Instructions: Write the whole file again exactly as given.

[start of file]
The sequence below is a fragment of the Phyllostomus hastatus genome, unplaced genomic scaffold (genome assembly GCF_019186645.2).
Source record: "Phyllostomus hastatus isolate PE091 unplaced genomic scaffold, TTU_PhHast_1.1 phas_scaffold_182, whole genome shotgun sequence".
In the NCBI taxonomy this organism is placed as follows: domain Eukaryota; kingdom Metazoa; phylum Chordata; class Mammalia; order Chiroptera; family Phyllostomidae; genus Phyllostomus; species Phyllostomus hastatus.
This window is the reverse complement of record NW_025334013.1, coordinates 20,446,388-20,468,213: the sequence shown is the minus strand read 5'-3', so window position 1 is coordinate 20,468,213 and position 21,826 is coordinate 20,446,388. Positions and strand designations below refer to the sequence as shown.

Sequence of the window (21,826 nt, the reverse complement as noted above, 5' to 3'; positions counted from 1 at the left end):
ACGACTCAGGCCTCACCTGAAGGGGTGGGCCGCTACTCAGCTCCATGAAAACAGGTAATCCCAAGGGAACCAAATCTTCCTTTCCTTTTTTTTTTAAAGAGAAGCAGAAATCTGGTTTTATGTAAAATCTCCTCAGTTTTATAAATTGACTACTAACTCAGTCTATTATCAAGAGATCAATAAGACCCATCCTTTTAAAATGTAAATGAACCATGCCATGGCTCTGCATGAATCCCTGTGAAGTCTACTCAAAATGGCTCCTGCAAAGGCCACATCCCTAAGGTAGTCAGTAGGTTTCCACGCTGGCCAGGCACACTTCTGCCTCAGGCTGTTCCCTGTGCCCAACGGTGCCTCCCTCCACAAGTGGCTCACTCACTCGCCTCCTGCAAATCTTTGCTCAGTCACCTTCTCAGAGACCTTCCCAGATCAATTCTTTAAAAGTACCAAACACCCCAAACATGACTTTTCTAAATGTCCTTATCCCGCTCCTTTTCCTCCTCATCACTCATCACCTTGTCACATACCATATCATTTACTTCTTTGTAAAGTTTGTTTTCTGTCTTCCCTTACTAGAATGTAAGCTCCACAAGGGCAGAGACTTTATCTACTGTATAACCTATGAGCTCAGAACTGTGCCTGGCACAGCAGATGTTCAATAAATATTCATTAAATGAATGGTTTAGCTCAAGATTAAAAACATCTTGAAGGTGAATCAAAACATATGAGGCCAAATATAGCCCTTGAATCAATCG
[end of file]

The sequence below is a fragment of the Phyllostomus hastatus genome, unplaced genomic scaffold (genome assembly GCF_019186645.2).
Source record: "Phyllostomus hastatus isolate PE091 unplaced genomic scaffold, TTU_PhHast_1.1 phas_scaffold_182, whole genome shotgun sequence".
In the NCBI taxonomy this organism is placed as follows: domain Eukaryota; kingdom Metazoa; phylum Chordata; class Mammalia; order Chiroptera; family Phyllostomidae; genus Phyllostomus; species Phyllostomus hastatus.
This window is the reverse complement of record NW_025334013.1, coordinates 20,446,388-20,468,213: the sequence shown is the minus strand read 5'-3', so window position 1 is coordinate 20,468,213 and position 21,826 is coordinate 20,446,388. Positions and strand designations below refer to the sequence as shown.

Sequence of the window (21,826 nt, the reverse complement as noted above, 5' to 3'; positions counted from 1 at the left end):
ACGACTCAGGCCTCACCTGAAGGGGTGGGCCGCTACTCAGCTCCATGAAAACAGGTAATCCCAAGGGAACCAAATCTTCCTTTCCTTTTTTTTTTAAAGAGAAGCAGAAATCTGGTTTTATGTAAAATCTCCTCAGTTTTATAAATTGACTACTAACTCAGTCTATTATCAAGAGATCAATAAGACCCATCCTTTTAAAATGTAAATGAACCATGCCATGGCTCTGCATGAATCCCTGTGAAGTCTACTCAAAATGGCTCCTGCAAAGGCCACATCCCTAAGGTAGTCAGTAGGTTTCCACGCTGGCCAGGCACACTTCTGCCTCAGGCTGTTCCCTGTGCCCAACGGTGCCTCCCTCCACAAGTGGCTCACTCACTCGCCTCCTGCAAATCTTTGCTCAGTCACCTTCTCAGAGACCTTCCCAGATCAATTCTTTAAAAGTACCAAACACCCCAAACATGACTTTTCTAAATGTCCTTATCCCGCTCCTTTTCCTCCTCATCACTCATCACCTTGTCACATACCATATCATTTACTTCTTTGTAAAGTTTGTTTTCTGTCTTCCCTTACTAGAATGTAAGCTCCACAAGGGCAGAGACTTTATCTACTGTATAACCTATGAGCTCAGAACTGTGCCTGGCACAGCAGATGTTCAATAAATATTCATTAAATGAATGGTTTAGCTCAAGATTAAAAACATCTTGAAGGTGAATCAAAACATATGAGGCCAAATATAGCCCTTGAATCAATCG